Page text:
For a movie dealing with sexual predators and serial killers, "Midnight in the Switchgrass" is as sleepy as it is sordid. In his rookie outing as a director, moonlighting producer Randall Emmett has little to work with in the script by Alan Horsnail ("The Fortress").
There are several leftover tropes from more involving movies like "The Iceman" and "The Silence of the Lambs," but few of the characters are involving enough to care if they escape from the serial killer's clutches.
Emmett and Horsnail reveal the killer's identity early on. We can tell he's the mass murderer because he's nicer than the other truckers dealing with underage prostitutes and drug addicts in the Florida panhandle. Peter ( Lukas Haas) seems happily married, but he sure has a lot of extra loads to haul, and he keeps a barn in the back of his property locked at all times.
State policeman Byron Crawford (Emile Hirsch) furrows his brow a lot about all the women that Peter kills and abandons along Interstate 10. His supervisor (Michael Beach) wants him to concentrate on other cases.
There are others who would like to stop Peter's killing rampage. A pair of FBI agents, Rebecca (Megan Fox) and Karl (Bruce Willis), have been setting up stings to catch him. Rebecca poses as a hooker so she can lure him in for an arrest. They, too, encounter a setback when a violent, addled john (who clearly isn't their target) attacks her.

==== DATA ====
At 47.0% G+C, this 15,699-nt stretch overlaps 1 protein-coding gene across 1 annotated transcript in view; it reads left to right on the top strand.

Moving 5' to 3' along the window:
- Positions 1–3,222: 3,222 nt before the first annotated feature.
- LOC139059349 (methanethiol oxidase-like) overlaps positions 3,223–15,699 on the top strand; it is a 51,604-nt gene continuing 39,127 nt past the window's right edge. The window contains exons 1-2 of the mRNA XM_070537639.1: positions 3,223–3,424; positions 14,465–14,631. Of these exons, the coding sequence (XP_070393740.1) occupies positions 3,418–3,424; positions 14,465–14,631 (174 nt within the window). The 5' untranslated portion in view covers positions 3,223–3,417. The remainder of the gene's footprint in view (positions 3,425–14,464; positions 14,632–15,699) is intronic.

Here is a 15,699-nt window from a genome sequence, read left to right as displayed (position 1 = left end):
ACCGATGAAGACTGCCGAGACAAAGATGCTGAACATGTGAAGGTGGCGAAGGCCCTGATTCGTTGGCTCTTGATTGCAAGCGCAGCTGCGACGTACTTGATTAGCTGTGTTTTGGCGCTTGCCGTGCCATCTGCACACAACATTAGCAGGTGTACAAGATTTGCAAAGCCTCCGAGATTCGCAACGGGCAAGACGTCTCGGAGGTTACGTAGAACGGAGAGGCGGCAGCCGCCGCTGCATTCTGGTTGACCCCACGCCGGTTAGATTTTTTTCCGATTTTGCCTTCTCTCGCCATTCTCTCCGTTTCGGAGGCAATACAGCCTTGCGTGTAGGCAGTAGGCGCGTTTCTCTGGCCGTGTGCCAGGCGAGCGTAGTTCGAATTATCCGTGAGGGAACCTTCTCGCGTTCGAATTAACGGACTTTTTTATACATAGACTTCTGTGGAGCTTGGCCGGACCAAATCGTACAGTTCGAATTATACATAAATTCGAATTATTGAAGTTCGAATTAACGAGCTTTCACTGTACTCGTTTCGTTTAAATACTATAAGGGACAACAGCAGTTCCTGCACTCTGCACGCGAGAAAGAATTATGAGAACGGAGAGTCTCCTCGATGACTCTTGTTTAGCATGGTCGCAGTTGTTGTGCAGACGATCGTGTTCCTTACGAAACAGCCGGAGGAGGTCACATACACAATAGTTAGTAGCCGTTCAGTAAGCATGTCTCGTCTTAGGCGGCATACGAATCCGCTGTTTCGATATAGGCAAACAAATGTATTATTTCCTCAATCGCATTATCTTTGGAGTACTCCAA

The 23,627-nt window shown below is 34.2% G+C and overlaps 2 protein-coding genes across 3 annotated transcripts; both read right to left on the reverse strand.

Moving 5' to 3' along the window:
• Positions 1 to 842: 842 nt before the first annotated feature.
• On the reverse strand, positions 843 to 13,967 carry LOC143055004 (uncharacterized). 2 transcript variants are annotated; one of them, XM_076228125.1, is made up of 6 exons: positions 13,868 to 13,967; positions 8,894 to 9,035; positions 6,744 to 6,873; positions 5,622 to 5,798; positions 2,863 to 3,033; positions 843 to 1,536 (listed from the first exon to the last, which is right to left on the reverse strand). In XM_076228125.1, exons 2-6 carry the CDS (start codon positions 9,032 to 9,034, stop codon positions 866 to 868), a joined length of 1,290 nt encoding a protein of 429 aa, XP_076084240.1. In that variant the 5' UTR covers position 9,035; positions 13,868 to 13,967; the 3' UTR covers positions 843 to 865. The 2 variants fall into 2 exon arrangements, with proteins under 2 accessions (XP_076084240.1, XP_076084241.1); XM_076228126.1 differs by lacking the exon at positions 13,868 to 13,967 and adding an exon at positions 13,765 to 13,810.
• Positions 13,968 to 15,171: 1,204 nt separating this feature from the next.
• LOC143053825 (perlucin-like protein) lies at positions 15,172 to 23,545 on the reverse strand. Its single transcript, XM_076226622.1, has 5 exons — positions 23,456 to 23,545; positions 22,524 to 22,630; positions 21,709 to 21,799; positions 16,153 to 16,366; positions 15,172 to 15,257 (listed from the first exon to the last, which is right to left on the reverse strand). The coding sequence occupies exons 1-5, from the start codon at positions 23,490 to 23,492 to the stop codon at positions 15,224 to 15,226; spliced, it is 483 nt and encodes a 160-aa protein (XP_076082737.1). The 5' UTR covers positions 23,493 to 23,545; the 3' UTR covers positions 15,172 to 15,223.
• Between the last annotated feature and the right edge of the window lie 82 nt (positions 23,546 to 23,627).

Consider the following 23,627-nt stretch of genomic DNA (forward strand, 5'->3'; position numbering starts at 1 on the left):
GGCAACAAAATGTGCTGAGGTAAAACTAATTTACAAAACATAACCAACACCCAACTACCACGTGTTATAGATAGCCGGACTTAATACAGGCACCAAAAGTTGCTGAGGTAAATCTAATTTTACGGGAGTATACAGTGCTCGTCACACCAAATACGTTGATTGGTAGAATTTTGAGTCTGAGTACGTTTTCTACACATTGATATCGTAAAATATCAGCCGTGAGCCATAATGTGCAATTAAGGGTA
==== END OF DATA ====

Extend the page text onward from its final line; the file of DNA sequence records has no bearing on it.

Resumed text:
It should have been fun to watch Fox pulverize a smug predator, but Emmett stages the encounter tepidly. He also frequently cuts back to previous scenes with Peter and his victims that seem to exist only to fill out the running time.
The Feds treat the latest sting as a disaster (it could lead to charges of entrapment, although assaulting an FBI agent is also a crime), so Rebecca is about to be sent to Seattle. When she encounters Byron at a crime scene, the two decide to pool resources before Peter kills someone else.
There's never a sense of urgency in "Midnight in the Switchgrass" despite the fact that Peter could strike at any time. The movie is too stilted for an action film, and the characters are too shallow for a drama. The monologues Fox and others deliver don't give us much new information about the characters and just seem to slow things down.
Fox, to her credit, delivers her soliloquies eloquently about standing up for victims who law enforcement usually ignores. Her commitment to the role keeps "Midnight in the Switchgrass" from slipping into a coma. With "This Is 40," she has proved that she won't be upstaged by robots or computer-generated turtles. Willis, on the other hand, looks like he'd rather be making another battery commercial. The people behind the Die Hard battery spots give him better material.
Emmett has produced a few movies directed by Martin Scorsese, but he has learned little from the master, who's listed in the acknowledgements. One intoxicated victim walks as if she were failing an audition to be a background artist on "The Walking Dead" instead of struggling with the effects of a drug.
He also bizarrely uses the Dire Straits classic "Brothers in Arms" in a way that doesn't fit with the scenes. Whereas Scorsese has great instincts for which pop songs to use in his films (watch "GoodFellas" again), this song about war and loss seems out of place. Mark Knopfler's lyrics, which are performed not by his old band but by a weak sound alike, tell a story on their own. The movie they create in your head is better than what has just been playing on the screen.
‘Midnight in the Switchgrass’
73 Cast: Emile Hirsch, Megan Fox, Bruce Willis, Lukas Haas, Caitlin Carmichael, Olive Elise Abercrombie, Michael Beach
Director: Randall Emmett
Rating: R, for violence, and language throughout
Running time: 1 hour, 39 minutes